|[a] Rocky RF|
The next several dozen entries in this series represent my memories—in the form of fieldnotes that were already well on their way to being letters—of Taiwan's provincial elections in November 1985. I had taken down what I call "jottings" at the time, and "now," two months later, I was ready to get a little bit more detail down in the form of fieldnotes. If you are somewhat unfamiliar with the five-stage process that framed my work habits even back then, it might be worth a quick look at the introduction to this series. Suffice to say here that in Taiwan in 1985 I was working from "jottings" to "fieldnotes" most of the time. Every month or so, I would write a letter that made it all into a more sustained narrative. Even early on, I realized how powerfully the knowledge that I would be writing letters influenced my fieldnotes. You may see it, too. It has remained my method to this day.
|[b] Disputation RF|
That the Guomindang leadership saw a need to open the process back then...well, this still surprises me, and the fact that I did not see it coming is clear enough in these fieldnotes. For me, the linkage to a long philosophical tradition was also important. The quotations from Confucius's Analects summed up what I saw as the "studied privilege" (I mean that in several ways) perspective of the Guomindang leadership. One had to work at it, and stay good at it. This wasn't a perspective that merely rubber-stamped existing privilege. No, it was something thought to be earned through careful attention to the arts of rulership. The second quotation makes that abundantly clear.
Yet, in the end, this same process—throughout Chinese history—created a group (I hesitate to say "class") of people who were quite taken with their abilities and successes. In time, they sought to perpetuate it. Does that sound familiar today? Just read the papers, all over the world.
|[c] Outlet RF|
 In some ways, I would take exception to my third sentence. There was the language of competing political philosophies, especially as what we call the Spring and Autumn period (771-403 BCE) gave way to the Warring States period (403-221 BCE).* This latter period is the backdrop for one of the most interesting books in Chinese studies in the last thirty years—A.C. Graham's Disputers of the Tao. This was contended—and often contentious—discourse. My overall point in the note, however, still holds. The Guomindang leadership in 1985 was extremely suspicious of competition, even as it planned to open the process further, and this can clearly be seen in some of the government newspaper editorials in my previous fieldnotes about provincial elections.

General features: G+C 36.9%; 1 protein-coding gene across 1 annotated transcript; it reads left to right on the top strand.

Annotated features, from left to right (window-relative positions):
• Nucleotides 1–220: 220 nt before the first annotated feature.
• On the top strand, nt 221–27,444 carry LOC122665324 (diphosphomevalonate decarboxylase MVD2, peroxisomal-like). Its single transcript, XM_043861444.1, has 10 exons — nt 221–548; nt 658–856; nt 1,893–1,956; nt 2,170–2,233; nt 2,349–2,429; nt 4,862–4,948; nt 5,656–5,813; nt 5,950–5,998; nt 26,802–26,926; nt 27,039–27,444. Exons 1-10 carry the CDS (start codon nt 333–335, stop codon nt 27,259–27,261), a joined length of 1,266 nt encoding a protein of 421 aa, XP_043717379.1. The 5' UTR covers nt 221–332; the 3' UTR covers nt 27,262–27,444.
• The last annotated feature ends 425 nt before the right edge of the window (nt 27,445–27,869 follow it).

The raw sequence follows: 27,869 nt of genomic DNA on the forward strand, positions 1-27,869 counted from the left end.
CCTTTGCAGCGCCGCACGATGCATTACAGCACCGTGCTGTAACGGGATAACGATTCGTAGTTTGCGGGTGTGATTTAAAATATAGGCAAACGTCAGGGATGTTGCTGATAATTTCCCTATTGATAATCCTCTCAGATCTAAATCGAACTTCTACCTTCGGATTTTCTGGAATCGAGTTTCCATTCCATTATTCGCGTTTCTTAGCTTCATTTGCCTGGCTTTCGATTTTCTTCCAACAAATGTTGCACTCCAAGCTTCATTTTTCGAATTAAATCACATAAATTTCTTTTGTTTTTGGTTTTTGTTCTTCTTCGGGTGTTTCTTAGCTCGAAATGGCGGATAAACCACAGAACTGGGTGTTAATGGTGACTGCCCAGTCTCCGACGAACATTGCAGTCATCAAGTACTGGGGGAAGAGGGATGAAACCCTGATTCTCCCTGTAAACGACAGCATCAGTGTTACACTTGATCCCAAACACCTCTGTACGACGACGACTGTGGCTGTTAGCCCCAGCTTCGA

*I have my reasons for using these dates, not the least because the partition of Jin in 403 BCE was the most important event of the period. My professional opinion.
16 February 1986
The Analects state the matter clearly. Rulers—the still point of the turning world—guide the ruled through sagacity and force of virtue. The government’s political vision must be accepted by a unified populace and instituted by enlightened scholar-officials. Two closely connected passages in the Analects succinctly state both the privileges and responsibilities of leaders. If all works well, society prospers.
remains in its place while all the lesser stars do homage to it
them by chastisements, and they will flee from you. Govern them by moral
force, keep order among them by ritual and they will keep their self respect
and come to you of their own accord
|[d] Bridged RF|